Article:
Dustin Brown hasn’t quite reached celebrity status, even after his defeat of Rafael Nadal at Wimbledon — but that doesn’t mean he’s not recognized more.
“Once you’re at a tournament with my looks and my hair, it’s kind of hard for me to hide,” Brown said, after his quarterfinal defeat of American Sam Querrey in Newport. “It’s hard to say it’s more of less because of last week at Wimbledon. I stop and sign autographs and take pictures, but I wouldn’t call it celebrity status. People aren’t jumping me in the grocery store.”
His life could move closer to celebrity status in this Rhode Island town, though. Today, he ousted the highest ranked player (No. 36) left in the draw in Querrey, by finishing off a two-day match, 6-2, 4-6, 6-4. Yesterday, fans scattered as rain stopped play with Brown up *4-3 and 15-0 in the third.
This morning’s match was was quick hit tennis, no mistakes allowed, and Brown came prepared.
“Sam has such a great serve himself, so it was a dangerous situation,” Brown began. “If I had lost that game it would’ve been a totally new match again. I’m very happy that I held serve and go the ‘W.’”
Into the quarterfinals in Newport for the second time in his career, Brown appreciates the benefits of winning tour matches rather than the challenger tournaments — which have filled his schedule much of the time during his 13-year career. He’s currently ranked No. 80 and should close in on No. 60, if he can continue his success in Newport.
“The main goal is to be top 50 or 60,” Brown said in an interview with The Tennis Island later. “Then I can play main draws every week and not go back to challengers.”
Next week, though, Brown will play a challenger in the Netherlands.
“The players are not worse, but you don’t get as much money or as many points,” he said. “So the points I won here — 45 — I would have to play finals there and beat four guys who are very good players. So those are the problems when you don’t get into the tour events.”
Brown won 77,000 Pounds Sterling at Wimbledon, a third round salary.
“But people forget how much we lose every other week when we play a challenger,” he said. “Even these doubles players, Nick Monroe and Mate Pavic, made it to the semifinals today. But then they go to a challenger in Italy where there’s a 30 percent tax and for losing first round, [they are paid] 100 Euros. So for 100 Euros, you’ll fly and pay 400-500 Euros for that flight. So, you appreciate a week like this or Wimbledon because even in juniors it’s always spending, spending, spending with the hope of making an income.”
One thing hasn’t changed for Brown in his many years: his style of tennis. He has always been a serve-and-volley devotee.
“It’s just the way I was taught,” he began. “And, I always did that naturally from when I was young. I didn’t win a lot of matches, but I remember playing juniors and mini-tennis with those sponge balls. Other kids were serving underhand. I was one of the first to serve overhand. Even playing mini-tennis, I’d serve and go to the net.”
The downside is his baseline game has suffered.
“My serve and volley was more developed than my baseline game, most of my life.”
Finishing off his match today, where a slip in concentration could have shifted the outcome, Brown made sure his serve was warmed up. He did his normal workout, but about a half hour before the start he went back to the practice courts and served 30-40 balls to warm up his arm. Even with that, he double faulted on the first point of the resumption.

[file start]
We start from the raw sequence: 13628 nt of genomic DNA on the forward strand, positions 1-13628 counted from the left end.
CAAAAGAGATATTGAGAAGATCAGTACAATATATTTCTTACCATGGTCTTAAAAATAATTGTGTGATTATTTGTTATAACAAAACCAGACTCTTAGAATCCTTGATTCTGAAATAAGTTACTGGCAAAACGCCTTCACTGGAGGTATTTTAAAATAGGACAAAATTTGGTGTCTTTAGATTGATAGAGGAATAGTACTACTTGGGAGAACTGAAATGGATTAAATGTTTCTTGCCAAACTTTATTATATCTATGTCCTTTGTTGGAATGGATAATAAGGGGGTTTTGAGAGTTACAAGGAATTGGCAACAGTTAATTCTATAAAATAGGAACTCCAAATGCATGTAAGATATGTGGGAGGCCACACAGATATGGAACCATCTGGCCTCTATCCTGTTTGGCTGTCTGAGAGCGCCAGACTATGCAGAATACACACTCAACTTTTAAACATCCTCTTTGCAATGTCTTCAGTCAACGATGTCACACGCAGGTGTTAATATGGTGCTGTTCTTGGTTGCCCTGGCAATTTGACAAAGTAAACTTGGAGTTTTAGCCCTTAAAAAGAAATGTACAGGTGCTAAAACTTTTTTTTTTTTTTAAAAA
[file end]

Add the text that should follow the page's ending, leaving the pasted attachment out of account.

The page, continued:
“This is what we love to do. This is our job,” he said. “But, obviously, nothing always goes one way. So I had to keep trying.”
Brown’s tennis idol had been Marat Safin before he retired. Now Brown said he was “really good friends” with Gael Monfils, and Jo-Wilfred Tsonga plus lots of other men on the tour.
“I always liked the way he’d [Safin] be on court. He was an aggressive tennis player and showed his emotions,” Brown said. “I think I’m pretty much like that, too.”
Brown’s aggression against Querrey stunned the American. Second serves were pummeled for winners, while drop shots caught Querrey off guard. Baseline rallies zipped by as Brown connected early with the ball, shaving valuable time from Querrey’s responses.
Brown, like most players, sets goals for the year. However, contingency plans are always nearby.
“Everyone has goals, but on the other hand you can’t take them too seriously,” he said. “If you lose you keep going. You still have to be motivated. So if I have goals of being top 50, that’s one thing. But I had a rough start of the year where I lost six or seven really close matches. When those matches start piling up you just have to have the belief. And, it’s good to have family and friends around who tell you to keep going and your luck will change. And, in the grass court season, it did.”
Brown is now 11-3 on grass for the season. Looking at Brown, people might quickly assume that he is Rastafarian. But, he isn’t.
“I just have long hair,” he said, smiling.
But there’s no assumption about music. He comes on court plugged in; you’d think for a man who has variety in his tennis game, he’d have a variety of tunes to get him all up and ready for a match.
“Normally I listen to music all day,” he said. “And then a little bit before my match I put on the same thing I’ve been listening to since Wimbledon — ASAP Rocky. The song is ‘Canal Street.’ I like the song and it gets me motivated.”
Brown is scheduled to return to the grass courts at Newport tomorrow for his quarterfinal. He’ll play the No. 2 seed, Ivo Karlovic — a tough ask for any player who will have to guess where the rocket serves will come from — but not impossible.
Brown leads their head-to-head 2-1. They met last in Delray Beach this spring where Brown lost what he called “a close” match in three sets.
“There are some things you cannot change,” Brown said in press. “But I always have to try.”